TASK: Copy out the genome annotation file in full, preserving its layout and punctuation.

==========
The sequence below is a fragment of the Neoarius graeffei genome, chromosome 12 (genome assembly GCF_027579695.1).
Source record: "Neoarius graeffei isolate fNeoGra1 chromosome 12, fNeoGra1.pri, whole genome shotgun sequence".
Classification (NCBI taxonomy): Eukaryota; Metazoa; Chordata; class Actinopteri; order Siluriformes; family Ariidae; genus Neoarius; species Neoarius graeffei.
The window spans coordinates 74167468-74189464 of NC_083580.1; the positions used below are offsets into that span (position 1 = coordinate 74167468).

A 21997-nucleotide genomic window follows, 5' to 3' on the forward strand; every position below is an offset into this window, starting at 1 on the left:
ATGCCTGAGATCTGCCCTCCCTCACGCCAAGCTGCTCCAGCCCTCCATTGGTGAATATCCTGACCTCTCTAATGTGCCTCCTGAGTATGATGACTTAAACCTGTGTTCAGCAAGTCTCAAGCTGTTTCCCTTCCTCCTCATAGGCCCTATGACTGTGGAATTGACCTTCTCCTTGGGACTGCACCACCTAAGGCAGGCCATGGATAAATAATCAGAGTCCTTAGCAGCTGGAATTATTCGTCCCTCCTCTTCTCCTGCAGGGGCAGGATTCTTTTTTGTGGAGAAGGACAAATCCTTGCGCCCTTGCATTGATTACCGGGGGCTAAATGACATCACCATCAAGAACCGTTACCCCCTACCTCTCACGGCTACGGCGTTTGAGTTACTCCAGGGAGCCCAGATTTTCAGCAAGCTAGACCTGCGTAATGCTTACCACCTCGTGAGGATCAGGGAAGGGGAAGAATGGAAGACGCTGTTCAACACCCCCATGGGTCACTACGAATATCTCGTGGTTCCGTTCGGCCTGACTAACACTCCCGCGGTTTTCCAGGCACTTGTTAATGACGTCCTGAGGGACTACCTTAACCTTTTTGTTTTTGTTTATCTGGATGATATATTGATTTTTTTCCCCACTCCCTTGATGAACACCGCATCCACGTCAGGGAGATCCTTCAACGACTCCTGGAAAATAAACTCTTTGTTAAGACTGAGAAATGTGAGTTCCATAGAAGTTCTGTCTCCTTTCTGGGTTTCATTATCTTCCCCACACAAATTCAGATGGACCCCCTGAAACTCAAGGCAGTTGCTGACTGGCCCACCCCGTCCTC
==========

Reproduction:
The sequence below is a fragment of the Neoarius graeffei genome, chromosome 12 (genome assembly GCF_027579695.1).
Source record: "Neoarius graeffei isolate fNeoGra1 chromosome 12, fNeoGra1.pri, whole genome shotgun sequence".
Classification (NCBI taxonomy): Eukaryota; Metazoa; Chordata; class Actinopteri; order Siluriformes; family Ariidae; genus Neoarius; species Neoarius graeffei.
The window spans coordinates 74167468-74189464 of NC_083580.1; the positions used below are offsets into that span (position 1 = coordinate 74167468).

A 21997-nucleotide genomic window follows, 5' to 3' on the forward strand; every position below is an offset into this window, starting at 1 on the left:
ATGCCTGAGATCTGCCCTCCCTCACGCCAAGCTGCTCCAGCCCTCCATTGGTGAATATCCTGACCTCTCTAATGTGCCTCCTGAGTATGATGACTTAAACCTGTGTTCAGCAAGTCTCAAGCTGTTTCCCTTCCTCCTCATAGGCCCTATGACTGTGGAATTGACCTTCTCCTTGGGACTGCACCACCTAAGGCAGGCCATGGATAAATAATCAGAGTCCTTAGCAGCTGGAATTATTCGTCCCTCCTCTTCTCCTGCAGGGGCAGGATTCTTTTTTGTGGAGAAGGACAAATCCTTGCGCCCTTGCATTGATTACCGGGGGCTAAATGACATCACCATCAAGAACCGTTACCCCCTACCTCTCACGGCTACGGCGTTTGAGTTACTCCAGGGAGCCCAGATTTTCAGCAAGCTAGACCTGCGTAATGCTTACCACCTCGTGAGGATCAGGGAAGGGGAAGAATGGAAGACGCTGTTCAACACCCCCATGGGTCACTACGAATATCTCGTGGTTCCGTTCGGCCTGACTAACACTCCCGCGGTTTTCCAGGCACTTGTTAATGACGTCCTGAGGGACTACCTTAACCTTTTTGTTTTTGTTTATCTGGATGATATATTGATTTTTTTCCCCACTCCCTTGATGAACACCGCATCCACGTCAGGGAGATCCTTCAACGACTCCTGGAAAATAAACTCTTTGTTAAGACTGAGAAATGTGAGTTCCATAGAAGTTCTGTCTCCTTTCTGGGTTTCATTATCTTCCCCACACAAATTCAGATGGACCCCCTGAAACTCAAGGCAGTTGCTGACTGGCCCACCCCGTCCTC